What is an asset?
According to PAS 1192-3 (Specification for information management for the operational phase of construction projects using building information modelling) an asset may be described as anything that has potential value or actual value to an organisation.
PAS 1192-3 suggests that an asset ‘…may be fixed, mobile or movable. It may be an individual item of plant, a system of connected equipment, a space within a structure, a piece of land, an entire piece of infrastructure or an entire building or portfolio of assets.’ It suggests that, in this context, ‘value’ can be tangible, intangible, financial or non-financial and can vary throughout the life of the asset.
According to NRM3: Order of cost estimating and cost planning for building maintenance works, the term ‘asset’ refers to:
'...the whole building, element, system, sub-element and/or a specific asset, or component or part thereof. Note – asset classifications can be at portfolio/estate level (e.g. offices or schools) down to specific maintainable assets (eg. boilers).’ NRM 3 applies to all levels of building or constructed assets that are ‘applicable’ to maintenance and life-cycle major repairs and replacement work.
Information on assets held may encompass traditional hand-written or printed hard copies, drawings and/or software-based information systems. As far as buildings are concerned, traditional methods will have included ledgers and drawings. Today, these have been largely supplanted by computer-based systems with their vast storage capacity, ease of navigation, editing, retrieval and reproduction.
Drawings are an ancient method of keeping asset information. However, the physical process of drawing has been reformulated by the introduction of computer-aided design (CAD) and its associated software. Typical software packages include Autodesk Revit, Graphisoft ArchiCAD and Bentley Microstation.
As an example of the popularity of these systems, Bentley AECOsim Building Designer has been used for the whole of the Network Rail transport system, including the entire new Crossrail system, the new High Speed 1 and 2 networks (HS1 and HS2), the whole of the Transport for London system including the London Underground network, the new Thames Tideway tunnel currently under construction and numerous other national Road and Bridge infrastructure projects.
One of the most far-reaching developments of recent years in building design and asset management is the introduction of BIM (Building Information Modelling). Used throughout the design, construction and operation of some projects, BIM is a broad term that describes the process of creating and managing digital information about a built asset such as a building, bridge, highway or tunnel.
Very broadly, the information that might be included in a model can be categorised as:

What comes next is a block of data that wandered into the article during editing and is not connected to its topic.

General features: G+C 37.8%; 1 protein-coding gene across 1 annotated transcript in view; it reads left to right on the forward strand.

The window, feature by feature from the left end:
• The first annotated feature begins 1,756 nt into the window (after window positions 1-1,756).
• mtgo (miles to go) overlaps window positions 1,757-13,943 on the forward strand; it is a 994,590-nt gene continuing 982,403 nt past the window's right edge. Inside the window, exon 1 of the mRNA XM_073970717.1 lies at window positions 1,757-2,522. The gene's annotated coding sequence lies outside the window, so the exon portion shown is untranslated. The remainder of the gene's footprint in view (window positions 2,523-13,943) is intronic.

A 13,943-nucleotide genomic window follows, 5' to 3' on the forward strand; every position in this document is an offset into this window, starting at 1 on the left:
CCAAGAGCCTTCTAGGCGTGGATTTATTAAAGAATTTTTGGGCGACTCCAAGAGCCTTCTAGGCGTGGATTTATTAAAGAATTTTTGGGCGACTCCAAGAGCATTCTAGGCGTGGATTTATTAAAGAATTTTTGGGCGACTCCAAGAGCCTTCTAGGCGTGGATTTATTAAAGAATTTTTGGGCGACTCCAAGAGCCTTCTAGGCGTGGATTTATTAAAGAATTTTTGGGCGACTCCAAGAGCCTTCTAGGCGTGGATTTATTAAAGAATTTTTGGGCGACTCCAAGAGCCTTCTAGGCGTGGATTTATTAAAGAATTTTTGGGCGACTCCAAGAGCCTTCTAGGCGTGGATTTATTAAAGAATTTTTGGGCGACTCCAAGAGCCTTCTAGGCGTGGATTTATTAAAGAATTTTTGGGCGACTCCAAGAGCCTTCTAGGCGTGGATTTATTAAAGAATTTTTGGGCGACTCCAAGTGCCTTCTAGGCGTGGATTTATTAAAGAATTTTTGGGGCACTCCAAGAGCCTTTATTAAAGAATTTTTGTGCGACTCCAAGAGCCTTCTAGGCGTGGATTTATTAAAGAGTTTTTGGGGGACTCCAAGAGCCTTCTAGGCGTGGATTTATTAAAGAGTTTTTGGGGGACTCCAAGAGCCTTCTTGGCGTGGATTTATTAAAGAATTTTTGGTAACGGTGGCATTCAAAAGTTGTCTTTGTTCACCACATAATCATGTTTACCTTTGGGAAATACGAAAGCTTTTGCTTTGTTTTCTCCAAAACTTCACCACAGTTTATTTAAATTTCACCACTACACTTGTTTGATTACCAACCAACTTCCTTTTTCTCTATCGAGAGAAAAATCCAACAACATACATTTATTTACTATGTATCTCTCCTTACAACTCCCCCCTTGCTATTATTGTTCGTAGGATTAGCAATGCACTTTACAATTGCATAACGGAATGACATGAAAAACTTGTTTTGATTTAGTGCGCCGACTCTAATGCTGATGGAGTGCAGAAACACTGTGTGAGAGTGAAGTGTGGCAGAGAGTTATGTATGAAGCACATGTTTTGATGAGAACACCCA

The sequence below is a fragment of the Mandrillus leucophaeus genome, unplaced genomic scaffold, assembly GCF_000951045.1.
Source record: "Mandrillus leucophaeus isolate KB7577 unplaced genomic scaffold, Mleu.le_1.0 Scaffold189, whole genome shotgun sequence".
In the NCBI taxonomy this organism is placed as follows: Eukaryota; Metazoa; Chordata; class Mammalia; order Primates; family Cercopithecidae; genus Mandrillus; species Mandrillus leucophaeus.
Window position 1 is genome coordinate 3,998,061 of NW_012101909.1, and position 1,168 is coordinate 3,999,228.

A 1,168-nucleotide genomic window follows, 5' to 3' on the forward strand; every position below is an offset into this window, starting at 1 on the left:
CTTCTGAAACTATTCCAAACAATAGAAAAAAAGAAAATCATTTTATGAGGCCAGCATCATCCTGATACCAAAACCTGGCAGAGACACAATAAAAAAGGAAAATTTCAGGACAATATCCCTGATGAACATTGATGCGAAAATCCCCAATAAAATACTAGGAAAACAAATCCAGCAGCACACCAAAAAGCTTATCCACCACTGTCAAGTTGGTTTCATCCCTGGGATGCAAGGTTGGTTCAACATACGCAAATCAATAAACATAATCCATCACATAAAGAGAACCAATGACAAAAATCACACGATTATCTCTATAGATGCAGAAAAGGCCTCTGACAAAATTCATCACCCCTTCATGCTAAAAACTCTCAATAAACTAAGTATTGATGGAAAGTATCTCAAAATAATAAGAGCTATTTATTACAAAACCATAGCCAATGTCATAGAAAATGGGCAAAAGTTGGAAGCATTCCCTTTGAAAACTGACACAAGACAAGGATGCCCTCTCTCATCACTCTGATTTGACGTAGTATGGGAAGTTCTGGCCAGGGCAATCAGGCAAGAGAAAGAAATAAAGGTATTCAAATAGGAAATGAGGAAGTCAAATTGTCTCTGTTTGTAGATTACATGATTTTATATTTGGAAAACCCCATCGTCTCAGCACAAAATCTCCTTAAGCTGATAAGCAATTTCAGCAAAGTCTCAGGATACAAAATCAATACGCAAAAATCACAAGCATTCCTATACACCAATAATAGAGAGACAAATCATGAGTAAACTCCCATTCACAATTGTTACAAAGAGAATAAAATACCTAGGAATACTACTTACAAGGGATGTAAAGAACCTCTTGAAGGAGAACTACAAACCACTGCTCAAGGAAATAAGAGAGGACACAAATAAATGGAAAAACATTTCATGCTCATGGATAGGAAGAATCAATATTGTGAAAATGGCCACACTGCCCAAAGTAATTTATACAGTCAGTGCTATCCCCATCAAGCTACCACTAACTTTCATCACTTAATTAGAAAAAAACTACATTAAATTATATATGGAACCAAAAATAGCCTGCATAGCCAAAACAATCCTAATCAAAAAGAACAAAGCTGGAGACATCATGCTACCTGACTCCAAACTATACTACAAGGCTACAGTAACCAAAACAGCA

- 4D (including time / programme information).
- 5D (including cost information).
- 6D (including facilities management information).
BIM helps ensure that appropriate information is created in a suitable format at the right time to enable better decisions to be made throughout the design, construction and operation of built assets. This means that clients and owners of buildings can periodically refer to the BIM model, amend it to reflect recent changes and so keep a running record of that particular asset that will be of use in the future. BIM has taken asset information to a higher level.
For more information see: Building information modelling.
Building information modelling might involve the creation of an Asset Information Model (AIM), a model that compiles the data and information necessary to support asset management, that is, it provides all the data and information related to, or required for the operation of an asset.
An AIM can provide graphical and non-graphical data and information, as well as documents and metadata. It can relate to a single asset or to a portfolio of assets. An AIM can be created from existing asset information systems, from new information, or from information in a Project Information Model (PIM) that was created for the construction of a new asset.
An Asset Information Model might include:
- Information describing the original design intent.
- 3D models.
- Information, or links to information, about ownership, rights and restrictions, surveys, work that has been carried out, operational performance information, condition information, and so on.
For more information see: Asset information model.
 Relevant articles on Designing Buildings Wiki
- Asset information model.
- Beyond BIM: Knowledge management for a smarter built environment.
- BIM and facilities management.
- BIM articles.
- BIM dimensions.
- BIM execution plan.
- BIM glossary of terms.
- BIM level 2.
- BIM maturity levels.
- BIM resources.
- Employers information requirements.
- Federated building information model.
- Level of detail.